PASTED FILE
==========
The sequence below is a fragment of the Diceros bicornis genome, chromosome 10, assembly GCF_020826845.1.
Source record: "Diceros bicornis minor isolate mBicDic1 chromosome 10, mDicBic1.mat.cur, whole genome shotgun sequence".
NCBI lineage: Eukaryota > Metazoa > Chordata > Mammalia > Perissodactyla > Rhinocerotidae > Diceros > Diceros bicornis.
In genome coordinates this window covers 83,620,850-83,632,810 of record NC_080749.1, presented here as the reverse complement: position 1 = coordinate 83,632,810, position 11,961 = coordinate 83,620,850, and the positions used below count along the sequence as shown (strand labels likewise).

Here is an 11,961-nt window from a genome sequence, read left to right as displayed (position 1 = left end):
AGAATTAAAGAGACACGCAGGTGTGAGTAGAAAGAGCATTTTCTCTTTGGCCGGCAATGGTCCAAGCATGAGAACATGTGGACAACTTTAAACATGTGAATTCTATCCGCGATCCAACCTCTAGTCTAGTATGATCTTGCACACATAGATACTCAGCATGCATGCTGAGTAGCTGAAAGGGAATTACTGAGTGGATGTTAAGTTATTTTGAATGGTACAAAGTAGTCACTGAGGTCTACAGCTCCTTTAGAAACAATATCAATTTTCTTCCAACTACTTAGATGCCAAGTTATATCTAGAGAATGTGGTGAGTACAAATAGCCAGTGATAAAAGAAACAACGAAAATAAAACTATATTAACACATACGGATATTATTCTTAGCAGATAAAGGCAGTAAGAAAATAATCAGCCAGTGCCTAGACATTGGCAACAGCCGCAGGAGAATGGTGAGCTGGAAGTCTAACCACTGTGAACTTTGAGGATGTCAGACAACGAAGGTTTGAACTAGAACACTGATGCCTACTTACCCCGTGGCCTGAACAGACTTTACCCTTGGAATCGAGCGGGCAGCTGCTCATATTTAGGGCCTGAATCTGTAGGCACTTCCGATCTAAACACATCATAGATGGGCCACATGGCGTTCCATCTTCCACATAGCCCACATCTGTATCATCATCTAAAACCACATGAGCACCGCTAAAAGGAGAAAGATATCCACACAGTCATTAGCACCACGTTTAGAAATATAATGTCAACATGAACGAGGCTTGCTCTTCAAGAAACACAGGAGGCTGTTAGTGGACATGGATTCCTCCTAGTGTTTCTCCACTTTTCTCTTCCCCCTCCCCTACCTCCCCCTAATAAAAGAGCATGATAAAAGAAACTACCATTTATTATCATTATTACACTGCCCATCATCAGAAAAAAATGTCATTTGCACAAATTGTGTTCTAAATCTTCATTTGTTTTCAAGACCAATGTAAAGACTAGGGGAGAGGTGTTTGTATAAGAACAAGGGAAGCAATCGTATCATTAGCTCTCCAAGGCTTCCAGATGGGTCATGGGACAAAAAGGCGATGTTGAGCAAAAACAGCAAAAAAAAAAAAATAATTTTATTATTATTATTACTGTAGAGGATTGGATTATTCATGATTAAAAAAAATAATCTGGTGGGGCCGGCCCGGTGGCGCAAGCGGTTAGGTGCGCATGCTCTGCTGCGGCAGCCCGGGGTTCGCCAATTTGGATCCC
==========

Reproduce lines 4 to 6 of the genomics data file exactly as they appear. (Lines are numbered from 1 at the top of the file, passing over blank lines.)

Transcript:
In genome coordinates this window covers 83,620,850-83,632,810 of record NC_080749.1, presented here as the reverse complement: position 1 = coordinate 83,632,810, position 11,961 = coordinate 83,620,850, and the positions used below count along the sequence as shown (strand labels likewise).

Here is an 11,961-nt window from a genome sequence, read left to right as displayed (position 1 = left end):
AGAATTAAAGAGACACGCAGGTGTGAGTAGAAAGAGCATTTTCTCTTTGGCCGGCAATGGTCCAAGCATGAGAACATGTGGACAACTTTAAACATGTGAATTCTATCCGCGATCCAACCTCTAGTCTAGTATGATCTTGCACACATAGATACTCAGCATGCATGCTGAGTAGCTGAAAGGGAATTACTGAGTGGATGTTAAGTTATTTTGAATGGTACAAAGTAGTCACTGAGGTCTACAGCTCCTTTAGAAACAATATCAATTTTCTTCCAACTACTTAGATGCCAAGTTATATCTAGAGAATGTGGTGAGTACAAATAGCCAGTGATAAAAGAAACAACGAAAATAAAACTATATTAACACATACGGATATTATTCTTAGCAGATAAAGGCAGTAAGAAAATAATCAGCCAGTGCCTAGACATTGGCAACAGCCGCAGGAGAATGGTGAGCTGGAAGTCTAACCACTGTGAACTTTGAGGATGTCAGACAACGAAGGTTTGAACTAGAACACTGATGCCTACTTACCCCGTGGCCTGAACAGACTTTACCCTTGGAATCGAGCGGGCAGCTGCTCATATTTAGGGCCTGAATCTGTAGGCACTTCCGATCTAAACACATCATAGATGGGCCACATGGCGTTCCATCTTCCACATAGCCCACATCTGTATCATCATCTAAAACCACATGAGCACCGCTAAAAGGAGAAAGATATCCACACAGTCATTAGCACCACGTTTAGAAATATAATGTCAACATGAACGAGGCTTGCTCTTCAAGAAACACAGGAGGCTGTTAGTGGACATGGATTCCTCCTAGTGTTTCTCCACTTTTCTCTTCCCCCTCCCCTACCTCCCCCTAATAAAAGAGCATGATAAAAGAAACTACCATTTATTATCATTATTACACTGCCCATCATCAGAAAAAAATGTCATTTGCACAAATTGTGTTCTAAATCTTCATTTGTTTTCAAGACCAATGTAAAGACTAGGGGAGAGGTGTTTGTATAAGAACAAGGGAAGCAATCGTATCATTAGCTCTCCAAGGCTTCCAGATGGGTCATGGGACAAAAAGGCGATGTTGAGCAAAAACAGCAAAAAAAAAAAAATAATTTTATTATTATTATTACTGTAGAGGATTGGATTATTCATGATTAAAAAAAATAATCTGGTGGGGCCGGCCCGGTGGCGCAAGCGGTTAGGTGCGCATGCTCTGCTGCGGCAGCCCGGGGTTCGCCAATTTGGATCCC